The Maine branch is apparently working flour variations of The Minimalist's No-Knead bread recipe, albeit with less than exemplary data collection and variable control methodologies. I'm hopeful there will be a post on the topic soon...
Sunday, March 2, 2008
I made a bolognese sauce from this recipe yesterday. Events conspired against the actual eating of it until this evening, but I think it turned out pretty well. I already have a list of things I'd do differently - let the mirepoix (or, since we're cooking Italian here, soffritto) brown significantly longer, a finer dice on the pancetta - but I think it was a good first effort. I didn't fully tune into the fact that the entire point of the recipe is to really slow down, turn down the heat, and let all the ingredients come together over an extended length of time (four hours, ultimately) until I was a too-frantic hour or more into the process. I did have a momentary crisis of confidence as I was dumping two cups of cheap Carmenere (from the Texaco food mart up the street, no less) into the pot. I believe I actually felt all dead Italian grandmothers around the world spinning in their graves. So yes, next time; a decent Italian red for this recipe.
This is supposed to be a food blog, so before I digress I will note that the hyper-violence in "No Country For Old Men," really interfered with the enjoyment of my Guinness and hot wings. There.
I disliked this movie. I don't really understand what it was supposed to be about, except perhaps some sort of academic exercise in producing a perfect simulacra of a genre movie, only minus the suspense. Was this supposed to be a meditation on the inevitable outcome of a wholly violent society - characters so inured to horror that they are gone mad, or world-weary, or beaten-down, or reduced to mere greed & stubbornness? If so - why make a completely flat-affect film on this topic, then fill it from start to finish with scenes of absolute brutality? What are you doing here, really? Are you trying to inure the audience to this violence? If so, to what end, if this violence is already so fully present in the world?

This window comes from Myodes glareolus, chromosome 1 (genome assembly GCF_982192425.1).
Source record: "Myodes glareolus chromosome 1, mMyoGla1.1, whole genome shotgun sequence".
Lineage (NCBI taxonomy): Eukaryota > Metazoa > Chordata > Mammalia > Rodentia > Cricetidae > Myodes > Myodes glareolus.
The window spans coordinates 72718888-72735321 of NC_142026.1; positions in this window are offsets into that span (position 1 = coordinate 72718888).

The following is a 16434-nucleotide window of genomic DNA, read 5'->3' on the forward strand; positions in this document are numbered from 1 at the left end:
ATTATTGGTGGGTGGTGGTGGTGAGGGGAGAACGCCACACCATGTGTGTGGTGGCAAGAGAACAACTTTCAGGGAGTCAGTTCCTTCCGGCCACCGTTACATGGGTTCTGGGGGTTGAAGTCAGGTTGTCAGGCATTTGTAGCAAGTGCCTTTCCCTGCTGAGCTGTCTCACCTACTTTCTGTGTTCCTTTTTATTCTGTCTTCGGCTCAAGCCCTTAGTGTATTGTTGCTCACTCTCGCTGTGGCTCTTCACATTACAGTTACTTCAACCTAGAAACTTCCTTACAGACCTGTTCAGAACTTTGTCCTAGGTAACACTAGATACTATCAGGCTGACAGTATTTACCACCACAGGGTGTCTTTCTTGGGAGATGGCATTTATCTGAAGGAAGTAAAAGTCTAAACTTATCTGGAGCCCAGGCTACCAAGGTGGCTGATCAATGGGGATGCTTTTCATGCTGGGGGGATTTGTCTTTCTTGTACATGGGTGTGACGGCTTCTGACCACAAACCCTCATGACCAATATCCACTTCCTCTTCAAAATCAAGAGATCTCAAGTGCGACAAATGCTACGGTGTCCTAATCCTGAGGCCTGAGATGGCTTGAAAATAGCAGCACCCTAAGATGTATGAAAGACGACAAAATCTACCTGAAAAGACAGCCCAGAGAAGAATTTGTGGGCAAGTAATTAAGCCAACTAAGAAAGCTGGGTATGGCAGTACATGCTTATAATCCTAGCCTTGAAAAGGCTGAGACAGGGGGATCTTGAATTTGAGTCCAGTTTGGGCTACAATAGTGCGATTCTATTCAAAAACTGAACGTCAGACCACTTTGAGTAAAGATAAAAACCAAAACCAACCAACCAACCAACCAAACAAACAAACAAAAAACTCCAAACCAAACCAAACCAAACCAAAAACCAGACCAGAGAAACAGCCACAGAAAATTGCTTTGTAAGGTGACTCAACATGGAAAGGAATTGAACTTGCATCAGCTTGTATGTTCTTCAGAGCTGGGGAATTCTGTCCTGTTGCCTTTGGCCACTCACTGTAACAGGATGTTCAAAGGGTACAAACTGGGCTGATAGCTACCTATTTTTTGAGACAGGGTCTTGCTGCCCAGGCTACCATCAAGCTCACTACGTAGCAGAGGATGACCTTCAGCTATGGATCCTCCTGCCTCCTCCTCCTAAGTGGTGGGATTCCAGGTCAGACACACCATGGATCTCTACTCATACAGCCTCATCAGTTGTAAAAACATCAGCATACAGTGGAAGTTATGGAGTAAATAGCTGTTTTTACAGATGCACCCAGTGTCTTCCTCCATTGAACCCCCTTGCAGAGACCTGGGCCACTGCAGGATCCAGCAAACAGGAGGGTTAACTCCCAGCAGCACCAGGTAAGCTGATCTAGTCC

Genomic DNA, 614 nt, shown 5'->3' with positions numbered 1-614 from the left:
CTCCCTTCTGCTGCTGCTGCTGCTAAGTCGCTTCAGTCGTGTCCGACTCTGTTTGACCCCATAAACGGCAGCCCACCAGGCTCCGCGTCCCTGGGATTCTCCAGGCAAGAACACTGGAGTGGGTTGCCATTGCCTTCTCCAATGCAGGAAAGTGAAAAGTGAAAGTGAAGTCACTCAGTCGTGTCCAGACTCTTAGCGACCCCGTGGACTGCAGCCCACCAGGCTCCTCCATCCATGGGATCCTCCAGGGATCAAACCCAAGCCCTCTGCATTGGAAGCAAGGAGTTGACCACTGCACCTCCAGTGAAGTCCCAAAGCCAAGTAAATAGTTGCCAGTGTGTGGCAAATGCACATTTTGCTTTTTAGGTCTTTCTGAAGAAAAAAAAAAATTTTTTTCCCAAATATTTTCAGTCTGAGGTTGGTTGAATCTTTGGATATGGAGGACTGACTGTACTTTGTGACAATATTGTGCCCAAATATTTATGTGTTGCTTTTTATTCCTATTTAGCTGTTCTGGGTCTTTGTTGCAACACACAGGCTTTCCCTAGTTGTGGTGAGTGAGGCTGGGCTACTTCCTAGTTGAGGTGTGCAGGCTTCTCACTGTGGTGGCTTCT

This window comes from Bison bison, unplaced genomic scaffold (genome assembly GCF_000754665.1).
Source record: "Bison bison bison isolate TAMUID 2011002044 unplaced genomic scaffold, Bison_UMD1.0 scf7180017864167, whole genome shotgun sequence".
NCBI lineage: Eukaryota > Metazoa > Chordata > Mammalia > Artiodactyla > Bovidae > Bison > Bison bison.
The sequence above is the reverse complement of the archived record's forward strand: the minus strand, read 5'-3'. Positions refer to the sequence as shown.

Also, the instances of violence they chose to show in detail absolutely baffled me. Almost any time an artist resorts to description of dead or dying animals - particularly in a work where dead or dying human bodies abound - they are experiencing a failure of art. There were so many strange choices of this sort, most notably the close-ups of Chigurh cleaning his gunshot wound. Again - why?
I didn't take much note of the Coen brothers' acceptance speech when they picked up Best Picture for this movie at the Academy Awards last week. But as I was leaving the theater today, I remembered one of them saying something like "we've been making movies together since we were little boys," and I thought - exactly, of course you referenced that. This was a little boys' movie. Very cool, very gory, very detailed in the way that little boys at play often are, but childish, simple, and ultimately unable to transcend self-referentiality.